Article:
GREENFIELD — In the back of Harry Tracy’s rural Greenfield home is a room filled with awards, ribbons, plaques and trophies. His recognition from a grateful community lines almost every wall of the space, where he often goes to reflect.
The 88-year-old received his latest award recently at the Indiana State Fair, where he was honored on Volunteer Appreciation Day for 60 years of service with Hancock County 4-H. Through the years, he has served as a 4-H leader and worked the youth program’s summer camps in Shakamak State Park.
He said receiving the award was a great honor. And while he has not yet mounted the large plaque on the wall, Tracy said he hoped to hang it close to an award his late wife, Imogene, received for 55 years of service with 4-H.
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“They’re going to hang together,” Tracy said. “I think that will be nice.”
Tracy’s original 4-H club was called the Eager Beavers, a boys club that has since disbanded. The group served as a means of promoting fellowship among young 4-H’ers, though members were not required to submit projects as part of the club.
It was a unique opportunity for Hancock County children, he said.
“When we started, there wasn’t a youth agency,” Tracy said.
County leaders, knowing of Tracy’s commitment to the community, spoke to Tracy.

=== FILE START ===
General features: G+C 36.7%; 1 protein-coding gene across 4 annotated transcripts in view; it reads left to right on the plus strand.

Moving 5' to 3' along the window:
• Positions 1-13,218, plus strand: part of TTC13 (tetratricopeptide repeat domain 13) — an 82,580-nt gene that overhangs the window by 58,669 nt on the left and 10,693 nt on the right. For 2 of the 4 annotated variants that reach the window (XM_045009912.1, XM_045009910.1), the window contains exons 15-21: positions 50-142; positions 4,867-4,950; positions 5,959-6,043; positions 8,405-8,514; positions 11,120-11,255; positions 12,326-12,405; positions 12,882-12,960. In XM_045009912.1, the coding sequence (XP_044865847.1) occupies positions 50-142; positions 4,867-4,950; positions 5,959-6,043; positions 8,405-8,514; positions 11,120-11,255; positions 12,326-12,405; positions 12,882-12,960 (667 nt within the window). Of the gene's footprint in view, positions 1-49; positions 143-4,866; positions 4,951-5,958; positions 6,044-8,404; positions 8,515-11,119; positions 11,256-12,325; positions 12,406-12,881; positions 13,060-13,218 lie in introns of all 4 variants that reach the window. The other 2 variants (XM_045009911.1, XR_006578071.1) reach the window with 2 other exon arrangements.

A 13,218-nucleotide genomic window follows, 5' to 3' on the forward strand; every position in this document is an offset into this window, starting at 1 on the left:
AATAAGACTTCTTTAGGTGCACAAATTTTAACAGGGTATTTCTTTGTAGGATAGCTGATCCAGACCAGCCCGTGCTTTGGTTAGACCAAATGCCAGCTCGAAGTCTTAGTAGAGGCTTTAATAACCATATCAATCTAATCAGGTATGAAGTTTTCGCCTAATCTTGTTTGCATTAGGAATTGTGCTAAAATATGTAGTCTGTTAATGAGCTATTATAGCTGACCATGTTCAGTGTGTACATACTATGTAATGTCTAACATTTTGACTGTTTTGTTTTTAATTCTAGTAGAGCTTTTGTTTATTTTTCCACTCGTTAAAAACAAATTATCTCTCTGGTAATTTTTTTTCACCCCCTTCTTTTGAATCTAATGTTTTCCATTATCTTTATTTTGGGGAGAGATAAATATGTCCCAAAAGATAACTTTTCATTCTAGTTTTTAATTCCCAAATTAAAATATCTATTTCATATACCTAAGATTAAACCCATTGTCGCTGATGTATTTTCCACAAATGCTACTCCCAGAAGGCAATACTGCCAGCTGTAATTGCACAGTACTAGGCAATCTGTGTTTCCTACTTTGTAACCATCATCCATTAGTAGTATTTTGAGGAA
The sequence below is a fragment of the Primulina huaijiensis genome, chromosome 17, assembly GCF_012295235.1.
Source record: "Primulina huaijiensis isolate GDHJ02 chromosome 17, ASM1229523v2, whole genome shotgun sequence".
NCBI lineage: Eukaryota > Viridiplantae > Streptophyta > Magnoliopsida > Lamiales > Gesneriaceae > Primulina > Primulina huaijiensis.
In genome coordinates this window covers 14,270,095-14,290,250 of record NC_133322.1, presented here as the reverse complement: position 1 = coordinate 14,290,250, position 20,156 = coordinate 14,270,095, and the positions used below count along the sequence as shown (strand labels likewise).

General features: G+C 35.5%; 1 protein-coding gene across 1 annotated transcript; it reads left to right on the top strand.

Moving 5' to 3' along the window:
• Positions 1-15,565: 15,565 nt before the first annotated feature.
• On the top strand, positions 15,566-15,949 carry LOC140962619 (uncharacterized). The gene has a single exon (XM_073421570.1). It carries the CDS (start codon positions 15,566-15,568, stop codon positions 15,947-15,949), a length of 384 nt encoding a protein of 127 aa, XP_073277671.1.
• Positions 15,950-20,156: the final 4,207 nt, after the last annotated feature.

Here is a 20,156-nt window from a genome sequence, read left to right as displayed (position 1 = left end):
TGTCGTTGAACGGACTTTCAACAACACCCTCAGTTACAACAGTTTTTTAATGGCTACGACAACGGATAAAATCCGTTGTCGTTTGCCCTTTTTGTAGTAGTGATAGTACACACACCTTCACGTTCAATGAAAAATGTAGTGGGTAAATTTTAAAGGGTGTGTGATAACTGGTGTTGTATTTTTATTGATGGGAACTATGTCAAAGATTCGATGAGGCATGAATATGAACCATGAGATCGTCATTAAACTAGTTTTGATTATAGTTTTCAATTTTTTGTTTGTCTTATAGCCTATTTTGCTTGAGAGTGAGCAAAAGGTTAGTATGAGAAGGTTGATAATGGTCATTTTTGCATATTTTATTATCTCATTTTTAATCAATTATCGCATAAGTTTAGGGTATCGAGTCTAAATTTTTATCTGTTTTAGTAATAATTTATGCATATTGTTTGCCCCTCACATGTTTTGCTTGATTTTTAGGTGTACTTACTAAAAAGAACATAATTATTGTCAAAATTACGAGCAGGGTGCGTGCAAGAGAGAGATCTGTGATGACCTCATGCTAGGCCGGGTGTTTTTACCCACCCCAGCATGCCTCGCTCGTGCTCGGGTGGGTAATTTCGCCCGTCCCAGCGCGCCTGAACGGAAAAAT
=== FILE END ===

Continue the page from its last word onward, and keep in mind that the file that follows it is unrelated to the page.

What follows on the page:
“The county wanted to know if I would become a youth leader, so I did,” he said.
The decision, made six decades ago, has helped him bring joy to thousands of 4-H youth across the county, family members said.
It was with the Eager Beavers that Tracy started attending an annual 4-H summer camp conducted at Shakamak State Park. Out of the 60 years he’s been involved with 4-H, he’s attended the camp 59 times and says he’ll keep attending for as long as his health allows.
Sarah Burke, a Purdue Extension educator for 4-H youth in Hancock County, said Tracy’s hard work has made a significant impact on the community, and his attendance at camp is something to be commended.
“Harry Tracy’s influence in the Hancock County 4-H program has been felt in many arenas,” Burke wrote in an email to the Daily Reporter. “He has attended camp almost as long as he has served as a leader and still attended this year. As I have been told numerous times by campers and counselors, 4-H camp wouldn’t be the same without Harry.”
For years, after Tracy purchased an old van and painted it green, he even drove several of his 4-H’ers to camp.
Several members of Tracy’s family were inspired by the couple’s involvement with 4-H and have since become involved as well. Many of their children and grandchildren were 10-year 4-H members.
“4-H was always a big part of our lives,” daughter Laura Tracy said. “And I’m sure it will be for years to come.”
After her mother died, Laura Tracy took over a 4-H club her mother started. The Blue Jays still meets today. Harry Tracy is a co-leader of the group.
Granddaughter Traci Murray was a member of the Blue Jays. She remembers helping her grandparents build large, intricate 4-H floats for local parades.
She cried the day her grandfather received his award, she said, noting he is nearing retirement from the program.
“It just made me so emotional. It almost felt like the end of an era,” Murray said. “All I know is 4-H has been his whole life.”